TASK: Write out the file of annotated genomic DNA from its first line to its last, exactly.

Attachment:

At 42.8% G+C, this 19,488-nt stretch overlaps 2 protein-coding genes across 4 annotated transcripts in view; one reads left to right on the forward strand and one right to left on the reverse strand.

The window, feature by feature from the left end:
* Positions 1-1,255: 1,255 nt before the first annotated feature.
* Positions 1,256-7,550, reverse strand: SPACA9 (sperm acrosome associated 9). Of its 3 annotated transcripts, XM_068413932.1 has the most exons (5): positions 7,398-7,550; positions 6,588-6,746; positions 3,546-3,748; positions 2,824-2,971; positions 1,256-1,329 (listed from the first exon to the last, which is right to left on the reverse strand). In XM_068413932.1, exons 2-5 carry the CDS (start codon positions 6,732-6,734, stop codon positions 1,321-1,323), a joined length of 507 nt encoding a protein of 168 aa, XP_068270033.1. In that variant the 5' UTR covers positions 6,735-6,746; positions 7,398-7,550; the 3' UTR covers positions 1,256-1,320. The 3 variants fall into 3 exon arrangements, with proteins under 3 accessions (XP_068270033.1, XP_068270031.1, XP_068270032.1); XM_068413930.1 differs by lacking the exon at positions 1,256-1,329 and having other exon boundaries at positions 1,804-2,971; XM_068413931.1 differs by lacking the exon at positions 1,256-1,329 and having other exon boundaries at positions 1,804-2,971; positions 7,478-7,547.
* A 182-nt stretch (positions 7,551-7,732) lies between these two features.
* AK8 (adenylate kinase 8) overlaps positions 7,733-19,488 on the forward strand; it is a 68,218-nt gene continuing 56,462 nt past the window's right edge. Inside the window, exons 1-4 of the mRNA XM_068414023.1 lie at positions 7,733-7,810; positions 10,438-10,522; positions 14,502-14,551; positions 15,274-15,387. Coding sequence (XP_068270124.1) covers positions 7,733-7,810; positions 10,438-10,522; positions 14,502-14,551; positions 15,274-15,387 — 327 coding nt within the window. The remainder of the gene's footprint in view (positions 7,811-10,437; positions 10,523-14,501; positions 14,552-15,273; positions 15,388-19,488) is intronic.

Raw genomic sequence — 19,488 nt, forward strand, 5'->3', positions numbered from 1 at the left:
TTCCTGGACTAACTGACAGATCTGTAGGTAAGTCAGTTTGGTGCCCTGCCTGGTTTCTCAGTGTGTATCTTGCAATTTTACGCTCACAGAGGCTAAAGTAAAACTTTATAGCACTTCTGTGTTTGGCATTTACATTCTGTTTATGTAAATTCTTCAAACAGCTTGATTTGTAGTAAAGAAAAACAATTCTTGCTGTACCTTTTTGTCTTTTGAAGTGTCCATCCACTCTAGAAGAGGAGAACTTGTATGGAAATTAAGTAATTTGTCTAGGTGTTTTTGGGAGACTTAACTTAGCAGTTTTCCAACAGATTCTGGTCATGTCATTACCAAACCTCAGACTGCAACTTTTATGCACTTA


At 42.8% G+C, this 19,488-nt stretch overlaps 2 protein-coding genes across 4 annotated transcripts in view; one reads left to right on the forward strand and one right to left on the reverse strand.

The window, feature by feature from the left end:
* Positions 1-1,255: 1,255 nt before the first annotated feature.
* Positions 1,256-7,550, reverse strand: SPACA9 (sperm acrosome associated 9). Of its 3 annotated transcripts, XM_068413932.1 has the most exons (5): positions 7,398-7,550; positions 6,588-6,746; positions 3,546-3,748; positions 2,824-2,971; positions 1,256-1,329 (listed from the first exon to the last, which is right to left on the reverse strand). In XM_068413932.1, exons 2-5 carry the CDS (start codon positions 6,732-6,734, stop codon positions 1,321-1,323), a joined length of 507 nt encoding a protein of 168 aa, XP_068270033.1. In that variant the 5' UTR covers positions 6,735-6,746; positions 7,398-7,550; the 3' UTR covers positions 1,256-1,320. The 3 variants fall into 3 exon arrangements, with proteins under 3 accessions (XP_068270033.1, XP_068270031.1, XP_068270032.1); XM_068413930.1 differs by lacking the exon at positions 1,256-1,329 and having other exon boundaries at positions 1,804-2,971; XM_068413931.1 differs by lacking the exon at positions 1,256-1,329 and having other exon boundaries at positions 1,804-2,971; positions 7,478-7,547.
* A 182-nt stretch (positions 7,551-7,732) lies between these two features.
* AK8 (adenylate kinase 8) overlaps positions 7,733-19,488 on the forward strand; it is a 68,218-nt gene continuing 56,462 nt past the window's right edge. Inside the window, exons 1-4 of the mRNA XM_068414023.1 lie at positions 7,733-7,810; positions 10,438-10,522; positions 14,502-14,551; positions 15,274-15,387. Coding sequence (XP_068270124.1) covers positions 7,733-7,810; positions 10,438-10,522; positions 14,502-14,551; positions 15,274-15,387 — 327 coding nt within the window. The remainder of the gene's footprint in view (positions 7,811-10,437; positions 10,523-14,501; positions 14,552-15,273; positions 15,388-19,488) is intronic.

Raw genomic sequence — 19,488 nt, forward strand, 5'->3', positions numbered from 1 at the left:
TTCCTGGACTAACTGACAGATCTGTAGGTAAGTCAGTTTGGTGCCCTGCCTGGTTTCTCAGTGTGTATCTTGCAATTTTACGCTCACAGAGGCTAAAGTAAAACTTTATAGCACTTCTGTGTTTGGCATTTACATTCTGTTTATGTAAATTCTTCAAACAGCTTGATTTGTAGTAAAGAAAAACAATTCTTGCTGTACCTTTTTGTCTTTTGAAGTGTCCATCCACTCTAGAAGAGGAGAACTTGTATGGAAATTAAGTAATTTGTCTAGGTGTTTTTGGGAGACTTAACTTAGCAGTTTTCCAACAGATTCTGGTCATGTCATTACCAAACCTCAGACTGCAACTTTTATGCACTTA